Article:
Latest Educational News

'I'm scared to go to school': More children than ever seek counselling for online bullying

by Telegraph, November 14, 2016

The number of children needing counselling for online bullying has increased by 88 per cent in five years.

The NSPCC's Childline service counselled 4,541 children this year, which was 13 per cent more than the previous year.

Children as young as seven told Childline how they were scared to go to school after being bullied.

Outrage as children as young as three are taught about racial prejudice and human rights at school

by Daily Mail, November 14, 2016

.New social education program is teaching preschoolers about race
.It is aimed at educators at childcare centres and primary schools
.It has been downloaded more than 11,000 times over the past month
.The program has been criticised for targeting children at a young age

A new social education program focusing on 'tackling racial prejudice' is being criticised for targeting three-year-old children.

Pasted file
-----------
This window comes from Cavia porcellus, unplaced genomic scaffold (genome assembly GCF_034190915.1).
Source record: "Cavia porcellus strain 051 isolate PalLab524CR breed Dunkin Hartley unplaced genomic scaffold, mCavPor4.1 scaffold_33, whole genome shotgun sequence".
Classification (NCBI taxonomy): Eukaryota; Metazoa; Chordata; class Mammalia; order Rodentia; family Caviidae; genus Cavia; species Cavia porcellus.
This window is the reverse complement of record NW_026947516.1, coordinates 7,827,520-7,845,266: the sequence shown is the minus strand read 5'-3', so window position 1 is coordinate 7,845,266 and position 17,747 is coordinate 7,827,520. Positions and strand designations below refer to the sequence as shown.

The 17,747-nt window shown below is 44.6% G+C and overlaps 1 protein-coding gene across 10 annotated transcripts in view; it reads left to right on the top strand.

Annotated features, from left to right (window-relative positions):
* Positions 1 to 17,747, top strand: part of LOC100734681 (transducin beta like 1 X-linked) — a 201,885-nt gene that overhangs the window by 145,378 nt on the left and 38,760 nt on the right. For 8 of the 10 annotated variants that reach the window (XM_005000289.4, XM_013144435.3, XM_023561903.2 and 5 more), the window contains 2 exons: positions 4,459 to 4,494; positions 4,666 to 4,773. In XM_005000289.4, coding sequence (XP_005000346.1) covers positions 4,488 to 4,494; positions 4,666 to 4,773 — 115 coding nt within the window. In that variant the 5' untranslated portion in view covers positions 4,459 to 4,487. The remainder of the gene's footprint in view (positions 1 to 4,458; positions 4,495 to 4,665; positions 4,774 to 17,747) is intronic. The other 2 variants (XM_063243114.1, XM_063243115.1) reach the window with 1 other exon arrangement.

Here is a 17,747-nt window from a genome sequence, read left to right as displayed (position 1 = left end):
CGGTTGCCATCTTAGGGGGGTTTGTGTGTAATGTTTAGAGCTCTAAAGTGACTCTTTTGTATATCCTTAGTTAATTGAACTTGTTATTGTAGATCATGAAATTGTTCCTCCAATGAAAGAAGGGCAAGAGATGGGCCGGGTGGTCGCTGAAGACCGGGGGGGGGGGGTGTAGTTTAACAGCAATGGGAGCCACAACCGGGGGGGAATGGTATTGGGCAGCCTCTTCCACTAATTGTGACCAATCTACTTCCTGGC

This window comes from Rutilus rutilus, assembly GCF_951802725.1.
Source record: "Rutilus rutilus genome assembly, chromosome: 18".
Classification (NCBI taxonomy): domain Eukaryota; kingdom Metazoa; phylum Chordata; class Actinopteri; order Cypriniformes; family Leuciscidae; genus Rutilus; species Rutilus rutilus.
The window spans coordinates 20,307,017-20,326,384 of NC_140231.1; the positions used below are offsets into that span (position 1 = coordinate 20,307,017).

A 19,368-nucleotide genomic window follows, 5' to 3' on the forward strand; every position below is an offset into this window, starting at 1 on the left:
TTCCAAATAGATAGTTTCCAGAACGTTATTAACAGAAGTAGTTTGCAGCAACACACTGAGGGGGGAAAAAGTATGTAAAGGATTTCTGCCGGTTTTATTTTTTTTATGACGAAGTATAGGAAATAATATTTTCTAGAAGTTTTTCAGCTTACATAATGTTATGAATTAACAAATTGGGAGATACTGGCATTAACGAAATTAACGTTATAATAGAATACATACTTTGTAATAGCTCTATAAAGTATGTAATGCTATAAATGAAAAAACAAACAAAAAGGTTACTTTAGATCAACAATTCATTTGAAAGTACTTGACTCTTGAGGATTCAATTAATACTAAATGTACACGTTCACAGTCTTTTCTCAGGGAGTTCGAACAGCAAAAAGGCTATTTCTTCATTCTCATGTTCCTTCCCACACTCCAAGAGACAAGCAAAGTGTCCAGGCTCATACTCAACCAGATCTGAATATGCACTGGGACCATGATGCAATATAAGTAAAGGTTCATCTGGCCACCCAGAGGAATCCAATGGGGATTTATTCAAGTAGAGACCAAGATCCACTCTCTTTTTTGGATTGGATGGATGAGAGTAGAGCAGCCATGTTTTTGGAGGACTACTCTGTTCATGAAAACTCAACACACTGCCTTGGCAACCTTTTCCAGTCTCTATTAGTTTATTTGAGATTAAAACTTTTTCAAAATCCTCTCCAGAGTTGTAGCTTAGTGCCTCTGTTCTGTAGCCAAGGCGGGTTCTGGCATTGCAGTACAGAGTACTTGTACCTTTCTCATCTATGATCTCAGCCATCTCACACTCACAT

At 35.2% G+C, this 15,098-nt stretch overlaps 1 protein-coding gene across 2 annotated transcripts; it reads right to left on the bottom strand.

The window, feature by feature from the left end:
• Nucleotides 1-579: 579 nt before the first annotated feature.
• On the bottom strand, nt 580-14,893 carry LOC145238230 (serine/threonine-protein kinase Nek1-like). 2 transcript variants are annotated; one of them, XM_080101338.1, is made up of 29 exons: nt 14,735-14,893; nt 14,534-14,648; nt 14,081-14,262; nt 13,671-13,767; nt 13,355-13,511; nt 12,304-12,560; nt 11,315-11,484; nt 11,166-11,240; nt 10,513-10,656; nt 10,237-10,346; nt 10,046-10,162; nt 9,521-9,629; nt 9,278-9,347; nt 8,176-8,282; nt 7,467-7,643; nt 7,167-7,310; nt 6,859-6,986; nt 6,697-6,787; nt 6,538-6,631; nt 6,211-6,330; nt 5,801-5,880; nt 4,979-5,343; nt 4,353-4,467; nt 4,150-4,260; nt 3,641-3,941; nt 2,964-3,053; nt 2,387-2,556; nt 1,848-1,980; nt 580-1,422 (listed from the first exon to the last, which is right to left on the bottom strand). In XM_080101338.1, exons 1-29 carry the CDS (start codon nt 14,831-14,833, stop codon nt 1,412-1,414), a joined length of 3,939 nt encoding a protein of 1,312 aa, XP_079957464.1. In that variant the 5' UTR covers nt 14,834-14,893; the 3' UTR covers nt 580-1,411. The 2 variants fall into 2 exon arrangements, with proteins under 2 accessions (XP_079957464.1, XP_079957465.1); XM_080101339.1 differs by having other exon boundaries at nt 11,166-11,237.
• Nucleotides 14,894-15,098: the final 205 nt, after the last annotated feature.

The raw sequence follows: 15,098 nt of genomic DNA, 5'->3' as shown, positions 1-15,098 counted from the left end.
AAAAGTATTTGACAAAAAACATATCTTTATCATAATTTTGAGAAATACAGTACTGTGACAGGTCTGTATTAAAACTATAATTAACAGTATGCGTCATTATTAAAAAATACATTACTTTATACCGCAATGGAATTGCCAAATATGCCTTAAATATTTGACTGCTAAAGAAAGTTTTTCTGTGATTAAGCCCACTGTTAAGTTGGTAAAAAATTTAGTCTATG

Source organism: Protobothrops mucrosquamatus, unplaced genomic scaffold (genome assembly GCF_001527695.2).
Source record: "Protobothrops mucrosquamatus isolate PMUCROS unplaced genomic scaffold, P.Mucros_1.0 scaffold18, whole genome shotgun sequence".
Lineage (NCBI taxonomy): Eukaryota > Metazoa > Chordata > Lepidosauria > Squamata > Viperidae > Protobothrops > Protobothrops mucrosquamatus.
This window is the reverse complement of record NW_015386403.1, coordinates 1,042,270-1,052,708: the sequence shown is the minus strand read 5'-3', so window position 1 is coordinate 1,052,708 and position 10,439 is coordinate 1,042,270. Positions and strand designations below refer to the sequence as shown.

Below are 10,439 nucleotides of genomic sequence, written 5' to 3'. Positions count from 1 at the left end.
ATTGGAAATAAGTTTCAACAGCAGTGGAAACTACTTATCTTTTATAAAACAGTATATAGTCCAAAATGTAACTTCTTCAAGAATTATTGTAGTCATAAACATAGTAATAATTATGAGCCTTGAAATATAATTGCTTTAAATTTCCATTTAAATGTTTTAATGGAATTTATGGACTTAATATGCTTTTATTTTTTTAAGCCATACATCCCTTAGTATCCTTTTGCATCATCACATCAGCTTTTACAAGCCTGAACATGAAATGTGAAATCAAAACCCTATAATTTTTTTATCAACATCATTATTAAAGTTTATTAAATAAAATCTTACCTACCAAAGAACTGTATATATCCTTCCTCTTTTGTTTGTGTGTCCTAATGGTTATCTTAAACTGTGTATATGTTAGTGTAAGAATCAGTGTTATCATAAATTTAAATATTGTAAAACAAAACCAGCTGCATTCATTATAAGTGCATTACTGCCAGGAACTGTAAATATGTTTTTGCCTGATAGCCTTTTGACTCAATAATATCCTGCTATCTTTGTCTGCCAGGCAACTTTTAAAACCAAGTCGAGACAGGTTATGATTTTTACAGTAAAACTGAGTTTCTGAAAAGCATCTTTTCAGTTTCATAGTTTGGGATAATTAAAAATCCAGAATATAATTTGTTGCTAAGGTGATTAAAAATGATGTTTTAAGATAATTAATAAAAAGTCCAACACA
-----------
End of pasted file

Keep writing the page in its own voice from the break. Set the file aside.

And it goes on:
The Australian Human Rights Commission program offers teachers in childcare centres, preschools and primary schools materials such as laminated mats and paints in different skin tones and responses to racial questions children may pose, including 'Why did Ned call me an A**?', according to The Herald Sun.

Three in five children not taught about money

by Moneywise, November 14, 2016

Fewer than half of children aged seven to 17 are learning about financial education at school, despite it now being part of the national curriculum, according to new research from the Money Advice Service (MAS).

It also found that a third of 16- and 17-year-olds had never put money into a bank account, 39% didn’t have a current account at all, and 59% didn’t know how to read a pay slip.

Top authors call for school libraries to be protected

by BBC, November 14, 2016

The children's laureate and eight well-known children's authors are calling on the education secretary to ensure school libraries are preserved.
Goth Girl author Chris Riddell says in a letter to Justine Greening that many lack investment and need funding via a central government grant.